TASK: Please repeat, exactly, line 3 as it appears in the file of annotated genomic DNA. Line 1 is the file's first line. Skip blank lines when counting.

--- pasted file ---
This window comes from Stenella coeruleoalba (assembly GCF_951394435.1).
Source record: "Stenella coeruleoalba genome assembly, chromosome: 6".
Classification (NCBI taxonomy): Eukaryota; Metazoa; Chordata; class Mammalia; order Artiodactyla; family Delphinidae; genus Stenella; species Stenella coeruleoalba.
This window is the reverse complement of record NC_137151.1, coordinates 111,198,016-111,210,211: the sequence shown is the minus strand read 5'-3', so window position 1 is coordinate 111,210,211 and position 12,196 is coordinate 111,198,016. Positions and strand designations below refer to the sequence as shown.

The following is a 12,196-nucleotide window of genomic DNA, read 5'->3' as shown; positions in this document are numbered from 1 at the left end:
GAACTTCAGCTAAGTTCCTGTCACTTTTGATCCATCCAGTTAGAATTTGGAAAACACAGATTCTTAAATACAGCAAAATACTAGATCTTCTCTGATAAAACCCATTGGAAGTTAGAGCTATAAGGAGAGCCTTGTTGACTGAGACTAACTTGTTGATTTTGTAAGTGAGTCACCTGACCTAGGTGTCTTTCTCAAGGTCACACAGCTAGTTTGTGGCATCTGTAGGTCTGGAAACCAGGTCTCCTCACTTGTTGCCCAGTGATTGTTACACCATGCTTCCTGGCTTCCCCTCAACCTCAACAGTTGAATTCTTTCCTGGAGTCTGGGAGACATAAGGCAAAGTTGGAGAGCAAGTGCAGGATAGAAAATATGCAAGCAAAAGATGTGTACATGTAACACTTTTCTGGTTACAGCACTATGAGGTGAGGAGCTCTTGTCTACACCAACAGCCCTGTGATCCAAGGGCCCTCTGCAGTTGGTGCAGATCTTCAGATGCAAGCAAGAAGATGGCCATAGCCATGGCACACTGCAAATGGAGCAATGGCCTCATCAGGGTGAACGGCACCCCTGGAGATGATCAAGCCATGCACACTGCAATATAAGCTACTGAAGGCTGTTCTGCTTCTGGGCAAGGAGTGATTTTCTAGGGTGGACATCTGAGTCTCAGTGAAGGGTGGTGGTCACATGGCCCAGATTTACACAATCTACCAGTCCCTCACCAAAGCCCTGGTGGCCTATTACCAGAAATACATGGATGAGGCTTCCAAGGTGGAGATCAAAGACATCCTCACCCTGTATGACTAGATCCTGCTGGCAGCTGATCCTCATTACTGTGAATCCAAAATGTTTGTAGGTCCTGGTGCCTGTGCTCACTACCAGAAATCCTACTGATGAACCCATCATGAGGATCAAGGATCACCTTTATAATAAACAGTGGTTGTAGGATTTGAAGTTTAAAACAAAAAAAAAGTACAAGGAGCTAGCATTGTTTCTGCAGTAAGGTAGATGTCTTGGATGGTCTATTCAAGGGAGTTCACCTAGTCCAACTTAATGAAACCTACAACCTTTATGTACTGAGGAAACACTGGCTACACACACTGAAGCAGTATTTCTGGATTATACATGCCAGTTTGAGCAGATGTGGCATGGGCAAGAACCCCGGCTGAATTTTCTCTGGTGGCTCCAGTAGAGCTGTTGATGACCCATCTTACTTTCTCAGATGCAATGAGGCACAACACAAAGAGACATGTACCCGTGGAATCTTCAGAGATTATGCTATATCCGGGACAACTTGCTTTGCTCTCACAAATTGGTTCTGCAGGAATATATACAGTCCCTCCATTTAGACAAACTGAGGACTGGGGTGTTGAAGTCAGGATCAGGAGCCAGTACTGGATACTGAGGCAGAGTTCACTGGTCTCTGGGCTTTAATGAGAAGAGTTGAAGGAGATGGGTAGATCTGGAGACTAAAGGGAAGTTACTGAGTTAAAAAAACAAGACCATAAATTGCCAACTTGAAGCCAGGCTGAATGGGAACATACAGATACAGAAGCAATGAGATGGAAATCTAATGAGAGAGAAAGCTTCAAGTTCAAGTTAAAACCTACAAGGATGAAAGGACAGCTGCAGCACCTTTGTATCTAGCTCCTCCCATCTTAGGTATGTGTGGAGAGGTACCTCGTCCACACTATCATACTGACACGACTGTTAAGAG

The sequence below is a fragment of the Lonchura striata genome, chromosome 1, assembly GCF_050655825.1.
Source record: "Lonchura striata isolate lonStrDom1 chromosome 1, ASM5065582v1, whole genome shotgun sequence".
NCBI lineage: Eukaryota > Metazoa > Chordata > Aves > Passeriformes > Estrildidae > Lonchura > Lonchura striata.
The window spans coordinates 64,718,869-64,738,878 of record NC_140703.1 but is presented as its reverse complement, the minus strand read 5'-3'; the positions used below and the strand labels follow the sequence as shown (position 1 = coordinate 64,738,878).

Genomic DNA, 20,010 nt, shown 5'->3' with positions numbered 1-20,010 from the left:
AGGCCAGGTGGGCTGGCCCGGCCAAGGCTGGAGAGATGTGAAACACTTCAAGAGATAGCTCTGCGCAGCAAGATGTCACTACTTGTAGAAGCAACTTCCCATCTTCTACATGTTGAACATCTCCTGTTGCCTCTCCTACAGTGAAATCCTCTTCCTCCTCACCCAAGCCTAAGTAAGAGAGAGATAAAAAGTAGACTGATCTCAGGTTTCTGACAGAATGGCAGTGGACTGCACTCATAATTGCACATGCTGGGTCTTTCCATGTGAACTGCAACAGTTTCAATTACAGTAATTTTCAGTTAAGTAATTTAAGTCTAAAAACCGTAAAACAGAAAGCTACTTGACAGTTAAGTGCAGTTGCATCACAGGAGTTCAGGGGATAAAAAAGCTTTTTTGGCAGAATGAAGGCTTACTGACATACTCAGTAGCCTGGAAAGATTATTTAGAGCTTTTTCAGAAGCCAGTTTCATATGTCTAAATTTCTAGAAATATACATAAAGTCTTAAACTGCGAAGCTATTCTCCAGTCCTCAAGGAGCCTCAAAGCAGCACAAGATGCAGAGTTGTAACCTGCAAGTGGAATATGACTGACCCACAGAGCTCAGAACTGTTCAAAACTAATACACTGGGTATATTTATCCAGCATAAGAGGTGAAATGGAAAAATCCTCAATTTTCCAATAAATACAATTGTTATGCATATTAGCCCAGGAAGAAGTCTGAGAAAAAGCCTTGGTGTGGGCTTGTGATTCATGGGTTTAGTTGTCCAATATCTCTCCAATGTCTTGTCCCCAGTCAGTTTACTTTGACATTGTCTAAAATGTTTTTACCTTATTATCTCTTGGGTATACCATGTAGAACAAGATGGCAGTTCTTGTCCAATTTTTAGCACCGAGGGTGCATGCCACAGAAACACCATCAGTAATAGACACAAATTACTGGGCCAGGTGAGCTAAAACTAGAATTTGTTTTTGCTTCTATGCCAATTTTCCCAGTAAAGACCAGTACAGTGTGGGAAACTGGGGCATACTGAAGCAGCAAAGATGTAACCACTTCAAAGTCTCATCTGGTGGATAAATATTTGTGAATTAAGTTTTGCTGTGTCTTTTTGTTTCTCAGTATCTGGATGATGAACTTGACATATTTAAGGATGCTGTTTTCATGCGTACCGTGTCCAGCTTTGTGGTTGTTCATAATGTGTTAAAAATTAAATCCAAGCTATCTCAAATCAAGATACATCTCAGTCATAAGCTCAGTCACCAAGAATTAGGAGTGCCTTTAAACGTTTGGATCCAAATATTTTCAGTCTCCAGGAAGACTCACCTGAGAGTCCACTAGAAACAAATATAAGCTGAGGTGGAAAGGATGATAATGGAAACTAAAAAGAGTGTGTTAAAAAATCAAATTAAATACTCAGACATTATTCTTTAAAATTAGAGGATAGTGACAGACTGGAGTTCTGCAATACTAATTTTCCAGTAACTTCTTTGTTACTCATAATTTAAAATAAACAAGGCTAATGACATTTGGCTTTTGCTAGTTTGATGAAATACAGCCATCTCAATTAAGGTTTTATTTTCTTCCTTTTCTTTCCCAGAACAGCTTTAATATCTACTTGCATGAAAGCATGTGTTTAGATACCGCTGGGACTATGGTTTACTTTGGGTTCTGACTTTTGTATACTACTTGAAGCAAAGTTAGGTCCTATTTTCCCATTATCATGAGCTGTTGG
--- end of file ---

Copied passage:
Classification (NCBI taxonomy): Eukaryota; Metazoa; Chordata; class Mammalia; order Artiodactyla; family Delphinidae; genus Stenella; species Stenella coeruleoalba.